A fourth school to keep an eye on is UCLA. Asiasi took an official visit to UCLA last month, and with Asiasi's recruiting contact from USC, Marques Tuiasosopo, leaving the Trojans to become the quarterbacks coach at UCLA, the Bruins are a team to watch for national signing day. Prior to Tuisasosopo's departure, USC was considered a favorite to land Asiasi.

The new national champion Alabama Crimson Tide round out Asiasi's top five. All five schools are solid options. And, perhaps more importantly, all of the schools are allowing Asiasi to play on the offensive side of the ball.

"I come out every day working hard to get blocking techniques down and schemes down," he said. "I'm going to prove I can do it every day."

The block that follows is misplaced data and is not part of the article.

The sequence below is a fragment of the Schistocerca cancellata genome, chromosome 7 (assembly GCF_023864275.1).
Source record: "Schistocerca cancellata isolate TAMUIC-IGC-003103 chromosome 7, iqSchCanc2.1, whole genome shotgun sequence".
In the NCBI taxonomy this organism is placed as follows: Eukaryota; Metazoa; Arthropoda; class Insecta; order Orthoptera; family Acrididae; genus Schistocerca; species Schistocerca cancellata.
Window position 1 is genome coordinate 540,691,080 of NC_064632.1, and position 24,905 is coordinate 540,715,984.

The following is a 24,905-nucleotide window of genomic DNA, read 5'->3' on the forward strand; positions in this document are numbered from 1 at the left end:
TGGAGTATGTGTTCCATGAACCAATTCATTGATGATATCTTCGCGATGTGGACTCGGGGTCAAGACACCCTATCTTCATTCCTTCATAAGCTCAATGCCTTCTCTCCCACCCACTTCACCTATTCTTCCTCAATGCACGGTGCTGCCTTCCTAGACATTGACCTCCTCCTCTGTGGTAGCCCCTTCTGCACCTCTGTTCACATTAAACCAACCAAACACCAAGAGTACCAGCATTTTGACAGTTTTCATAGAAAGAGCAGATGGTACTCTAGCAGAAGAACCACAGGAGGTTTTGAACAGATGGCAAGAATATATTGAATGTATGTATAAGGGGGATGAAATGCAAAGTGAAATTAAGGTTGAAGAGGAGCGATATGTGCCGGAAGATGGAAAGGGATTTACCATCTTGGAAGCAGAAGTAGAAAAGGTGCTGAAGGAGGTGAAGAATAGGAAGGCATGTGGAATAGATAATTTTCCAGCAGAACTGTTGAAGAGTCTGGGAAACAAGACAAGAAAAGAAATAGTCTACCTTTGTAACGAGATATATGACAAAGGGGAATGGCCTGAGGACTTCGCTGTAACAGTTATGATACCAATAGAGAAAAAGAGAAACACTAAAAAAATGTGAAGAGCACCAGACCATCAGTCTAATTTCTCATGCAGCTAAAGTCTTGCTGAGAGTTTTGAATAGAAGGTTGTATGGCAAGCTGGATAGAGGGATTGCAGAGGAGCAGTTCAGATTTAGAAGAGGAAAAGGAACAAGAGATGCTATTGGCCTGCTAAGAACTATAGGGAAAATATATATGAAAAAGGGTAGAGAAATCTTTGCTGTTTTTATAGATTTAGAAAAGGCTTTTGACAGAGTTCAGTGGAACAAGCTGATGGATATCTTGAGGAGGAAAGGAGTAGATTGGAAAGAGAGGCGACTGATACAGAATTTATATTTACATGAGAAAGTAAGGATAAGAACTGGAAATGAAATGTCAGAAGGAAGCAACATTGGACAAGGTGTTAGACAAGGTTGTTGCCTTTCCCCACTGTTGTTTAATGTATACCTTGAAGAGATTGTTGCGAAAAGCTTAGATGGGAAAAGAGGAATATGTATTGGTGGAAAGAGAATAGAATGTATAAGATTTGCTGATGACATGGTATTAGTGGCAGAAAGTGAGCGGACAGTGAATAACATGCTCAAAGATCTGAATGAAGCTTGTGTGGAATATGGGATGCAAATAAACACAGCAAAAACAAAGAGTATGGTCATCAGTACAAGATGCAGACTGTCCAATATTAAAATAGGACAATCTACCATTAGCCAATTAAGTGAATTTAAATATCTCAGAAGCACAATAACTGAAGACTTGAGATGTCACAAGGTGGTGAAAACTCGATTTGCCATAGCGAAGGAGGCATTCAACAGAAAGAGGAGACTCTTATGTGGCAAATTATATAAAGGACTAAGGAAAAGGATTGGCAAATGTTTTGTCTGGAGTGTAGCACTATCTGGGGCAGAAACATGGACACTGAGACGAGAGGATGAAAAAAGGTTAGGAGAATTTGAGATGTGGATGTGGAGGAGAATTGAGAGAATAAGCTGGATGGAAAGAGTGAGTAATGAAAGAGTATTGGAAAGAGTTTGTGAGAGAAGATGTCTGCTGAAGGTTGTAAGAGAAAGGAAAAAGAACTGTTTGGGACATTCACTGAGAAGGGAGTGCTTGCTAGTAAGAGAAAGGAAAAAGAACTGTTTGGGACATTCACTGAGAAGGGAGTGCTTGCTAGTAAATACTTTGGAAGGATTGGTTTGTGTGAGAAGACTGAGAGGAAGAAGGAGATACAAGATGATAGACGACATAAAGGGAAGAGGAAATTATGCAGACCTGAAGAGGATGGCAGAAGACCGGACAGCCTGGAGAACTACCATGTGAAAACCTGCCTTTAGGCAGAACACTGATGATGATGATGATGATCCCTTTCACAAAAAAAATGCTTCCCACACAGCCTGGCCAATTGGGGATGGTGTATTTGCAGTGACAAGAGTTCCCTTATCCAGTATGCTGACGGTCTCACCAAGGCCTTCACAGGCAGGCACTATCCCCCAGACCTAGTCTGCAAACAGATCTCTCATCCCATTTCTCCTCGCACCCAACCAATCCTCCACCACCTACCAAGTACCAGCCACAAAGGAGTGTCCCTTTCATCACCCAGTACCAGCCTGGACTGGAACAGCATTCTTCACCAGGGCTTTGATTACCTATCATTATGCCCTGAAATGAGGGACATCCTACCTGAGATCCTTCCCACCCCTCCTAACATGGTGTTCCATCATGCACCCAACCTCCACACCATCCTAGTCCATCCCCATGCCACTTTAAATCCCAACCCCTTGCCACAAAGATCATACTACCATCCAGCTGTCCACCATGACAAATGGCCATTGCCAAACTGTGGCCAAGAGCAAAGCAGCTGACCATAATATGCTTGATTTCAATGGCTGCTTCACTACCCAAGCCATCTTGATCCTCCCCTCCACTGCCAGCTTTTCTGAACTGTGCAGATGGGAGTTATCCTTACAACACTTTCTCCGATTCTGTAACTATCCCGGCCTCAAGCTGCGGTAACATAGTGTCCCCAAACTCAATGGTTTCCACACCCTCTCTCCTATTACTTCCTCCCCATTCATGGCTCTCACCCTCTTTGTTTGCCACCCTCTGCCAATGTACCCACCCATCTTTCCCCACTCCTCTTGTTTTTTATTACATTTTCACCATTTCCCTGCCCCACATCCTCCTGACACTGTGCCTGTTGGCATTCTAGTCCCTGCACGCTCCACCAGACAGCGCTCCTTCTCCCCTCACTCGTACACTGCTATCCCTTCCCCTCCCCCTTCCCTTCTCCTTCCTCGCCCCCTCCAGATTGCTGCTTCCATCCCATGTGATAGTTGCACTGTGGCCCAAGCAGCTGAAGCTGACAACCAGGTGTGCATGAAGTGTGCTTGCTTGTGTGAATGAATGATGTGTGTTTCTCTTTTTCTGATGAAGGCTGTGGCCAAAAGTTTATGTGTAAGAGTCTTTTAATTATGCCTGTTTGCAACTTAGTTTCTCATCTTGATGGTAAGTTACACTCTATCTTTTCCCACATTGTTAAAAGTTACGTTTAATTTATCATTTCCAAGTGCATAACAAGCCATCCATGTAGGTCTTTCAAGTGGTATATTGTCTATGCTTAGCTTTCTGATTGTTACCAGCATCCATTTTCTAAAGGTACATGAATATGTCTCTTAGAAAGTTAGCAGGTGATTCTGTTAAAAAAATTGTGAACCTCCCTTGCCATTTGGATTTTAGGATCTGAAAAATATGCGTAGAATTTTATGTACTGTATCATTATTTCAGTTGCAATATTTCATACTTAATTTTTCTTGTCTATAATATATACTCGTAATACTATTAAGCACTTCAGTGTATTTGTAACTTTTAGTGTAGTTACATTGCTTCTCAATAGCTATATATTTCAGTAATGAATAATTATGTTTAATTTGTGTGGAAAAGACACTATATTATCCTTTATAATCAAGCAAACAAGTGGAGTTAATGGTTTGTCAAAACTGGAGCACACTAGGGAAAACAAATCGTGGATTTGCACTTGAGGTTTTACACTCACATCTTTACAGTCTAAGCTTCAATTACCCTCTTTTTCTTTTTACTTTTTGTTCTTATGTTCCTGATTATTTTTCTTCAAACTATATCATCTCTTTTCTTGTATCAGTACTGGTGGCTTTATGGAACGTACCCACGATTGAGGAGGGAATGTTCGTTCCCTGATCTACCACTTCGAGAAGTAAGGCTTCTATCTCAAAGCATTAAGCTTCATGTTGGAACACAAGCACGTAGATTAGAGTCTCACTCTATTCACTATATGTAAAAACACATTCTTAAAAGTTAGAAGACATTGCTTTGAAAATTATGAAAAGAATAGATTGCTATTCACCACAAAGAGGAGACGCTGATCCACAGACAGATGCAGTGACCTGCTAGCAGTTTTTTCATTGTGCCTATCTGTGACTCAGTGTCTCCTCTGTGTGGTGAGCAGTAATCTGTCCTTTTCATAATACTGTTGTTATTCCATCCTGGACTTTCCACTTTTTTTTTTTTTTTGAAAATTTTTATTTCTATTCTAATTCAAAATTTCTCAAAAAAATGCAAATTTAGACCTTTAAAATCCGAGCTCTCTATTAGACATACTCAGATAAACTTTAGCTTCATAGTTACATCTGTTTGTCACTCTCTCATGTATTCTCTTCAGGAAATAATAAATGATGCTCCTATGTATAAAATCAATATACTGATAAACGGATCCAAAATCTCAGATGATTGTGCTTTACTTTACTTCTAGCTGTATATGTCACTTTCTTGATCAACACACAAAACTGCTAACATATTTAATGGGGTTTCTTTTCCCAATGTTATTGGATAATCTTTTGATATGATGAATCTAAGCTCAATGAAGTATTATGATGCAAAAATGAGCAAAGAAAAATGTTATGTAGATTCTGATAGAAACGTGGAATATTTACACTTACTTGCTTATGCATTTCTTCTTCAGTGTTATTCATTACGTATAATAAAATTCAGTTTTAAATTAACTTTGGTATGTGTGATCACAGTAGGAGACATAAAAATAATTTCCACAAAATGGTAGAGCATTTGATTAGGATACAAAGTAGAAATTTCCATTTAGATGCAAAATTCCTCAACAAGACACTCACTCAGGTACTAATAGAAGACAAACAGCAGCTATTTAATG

De La Salle won the CIF Open Division state championship last month, and Asiasi, used more as a blocking tight end, caught 17 passes for 311 yards and five touchdowns this season, per Defensively, Asiasi finished with 49 tackles, five pass deflections and four sacks as a defensive end.

Because of his versatility, Asiasi is listed as a jumbo athlete and is ranked No. 4 in the 2016 class among all athletes. He is ranked No. 51 overall in the class.

Statistically, it's easy to see why many feel his ticket to early playing time in college would come as a defender. To Asiasi, however, playing tight end fulfills a dream he said he's had since he was a young boy.

For now, it's all about finding the right place to fulfill that dream.

"I'm just looking for a good position coach, someone who can get me ready for the next level," Asiasi said. "I want to be around good people and be at a place where I can graduate in three-and-a-half years. Life after football is important to me."